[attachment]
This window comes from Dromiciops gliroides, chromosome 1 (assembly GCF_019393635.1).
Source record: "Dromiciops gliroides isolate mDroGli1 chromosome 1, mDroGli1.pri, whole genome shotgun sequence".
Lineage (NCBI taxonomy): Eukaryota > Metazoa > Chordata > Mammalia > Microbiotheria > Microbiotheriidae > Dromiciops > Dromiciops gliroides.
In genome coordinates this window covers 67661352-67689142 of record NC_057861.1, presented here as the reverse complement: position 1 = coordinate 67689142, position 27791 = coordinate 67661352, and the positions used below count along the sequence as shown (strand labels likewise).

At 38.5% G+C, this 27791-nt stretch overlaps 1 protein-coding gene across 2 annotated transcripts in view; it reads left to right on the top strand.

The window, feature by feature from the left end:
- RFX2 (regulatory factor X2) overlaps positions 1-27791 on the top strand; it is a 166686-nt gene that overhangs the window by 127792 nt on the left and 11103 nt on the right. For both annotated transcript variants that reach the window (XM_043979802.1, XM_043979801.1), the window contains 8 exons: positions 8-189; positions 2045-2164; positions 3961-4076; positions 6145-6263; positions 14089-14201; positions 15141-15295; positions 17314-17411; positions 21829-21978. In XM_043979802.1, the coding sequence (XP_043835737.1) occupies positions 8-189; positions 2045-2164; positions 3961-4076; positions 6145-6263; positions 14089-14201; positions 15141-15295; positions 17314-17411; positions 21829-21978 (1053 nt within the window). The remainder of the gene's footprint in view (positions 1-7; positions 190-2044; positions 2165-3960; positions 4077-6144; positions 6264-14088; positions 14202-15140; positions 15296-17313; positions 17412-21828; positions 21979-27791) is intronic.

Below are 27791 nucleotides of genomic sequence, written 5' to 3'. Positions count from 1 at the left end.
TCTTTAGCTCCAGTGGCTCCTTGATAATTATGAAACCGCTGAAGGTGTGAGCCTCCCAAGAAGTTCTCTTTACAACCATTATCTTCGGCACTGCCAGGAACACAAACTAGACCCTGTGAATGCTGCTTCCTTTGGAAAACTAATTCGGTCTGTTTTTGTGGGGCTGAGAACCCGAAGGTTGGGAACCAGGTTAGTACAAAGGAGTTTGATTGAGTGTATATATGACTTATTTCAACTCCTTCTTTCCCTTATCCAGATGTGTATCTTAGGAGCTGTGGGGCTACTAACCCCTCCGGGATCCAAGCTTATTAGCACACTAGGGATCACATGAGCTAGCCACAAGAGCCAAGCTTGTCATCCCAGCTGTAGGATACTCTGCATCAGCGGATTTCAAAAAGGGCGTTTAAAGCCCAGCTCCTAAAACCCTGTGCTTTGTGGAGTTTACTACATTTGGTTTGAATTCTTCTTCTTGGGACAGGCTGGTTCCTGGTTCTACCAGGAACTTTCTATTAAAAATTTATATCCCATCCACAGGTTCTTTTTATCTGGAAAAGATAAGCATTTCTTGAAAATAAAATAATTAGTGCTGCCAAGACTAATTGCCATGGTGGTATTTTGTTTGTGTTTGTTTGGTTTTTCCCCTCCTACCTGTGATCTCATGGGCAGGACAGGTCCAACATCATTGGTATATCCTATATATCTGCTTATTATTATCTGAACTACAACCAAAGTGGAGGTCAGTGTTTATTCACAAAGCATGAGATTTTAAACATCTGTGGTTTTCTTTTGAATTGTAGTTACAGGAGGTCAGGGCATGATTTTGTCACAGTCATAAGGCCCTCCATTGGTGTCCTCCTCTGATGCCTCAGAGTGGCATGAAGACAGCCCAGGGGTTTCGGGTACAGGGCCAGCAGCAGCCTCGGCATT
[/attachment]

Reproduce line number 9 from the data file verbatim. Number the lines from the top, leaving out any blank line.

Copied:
TCTTTAGCTCCAGTGGCTCCTTGATAATTATGAAACCGCTGAAGGTGTGAGCCTCCCAAGAAGTTCTCTTTACAACCATTATCTTCGGCACTGCCAGGAACACAAACTAGACCCTGTGAATGCTGCTTCCTTTGGAAAACTAATTCGGTCTGTTTTTGTGGGGCTGAGAACCCGAAGGTTGGGAACCAGGTTAGTACAAAGGAGTTTGATTGAGTGTATATATGACTTATTTCAACTCCTTCTTTCCCTTATCCAGATGTGTATCTTAGGAGCTGTGGGGCTACTAACCCCTCCGGGATCCAAGCTTATTAGCACACTAGGGATCACATGAGCTAGCCACAAGAGCCAAGCTTGTCATCCCAGCTGTAGGATACTCTGCATCAGCGGATTTCAAAAAGGGCGTTTAAAGCCCAGCTCCTAAAACCCTGTGCTTTGTGGAGTTTACTACATTTGGTTTGAATTCTTCTTCTTGGGACAGGCTGGTTCCTGGTTCTACCAGGAACTTTCTATTAAAAATTTATATCCCATCCACAGGTTCTTTTTATCTGGAAAAGATAAGCATTTCTTGAAAATAAAATAATTAGTGCTGCCAAGACTAATTGCCATGGTGGTATTTTGTTTGTGTTTGTTTGGTTTTTCCCCTCCTACCTGTGATCTCATGGGCAGGACAGGTCCAACATCATTGGTATATCCTATATATCTGCTTATTATTATCTGAACTACAACCAAAGTGGAGGTCAGTGTTTATTCACAAAGCATGAGATTTTAAACATCTGTGGTTTTCTTTTGAATTGTAGTTACAGGAGGTCAGGGCATGATTTTGTCACAGTCATAAGGCCCTCCATTGGTGTCCTCCTCTGATGCCTCAGAGTGGCATGAAGACAGCCCAGGGGTTTCGGGTACAGGGCCAGCAGCAGCCTCGGCATT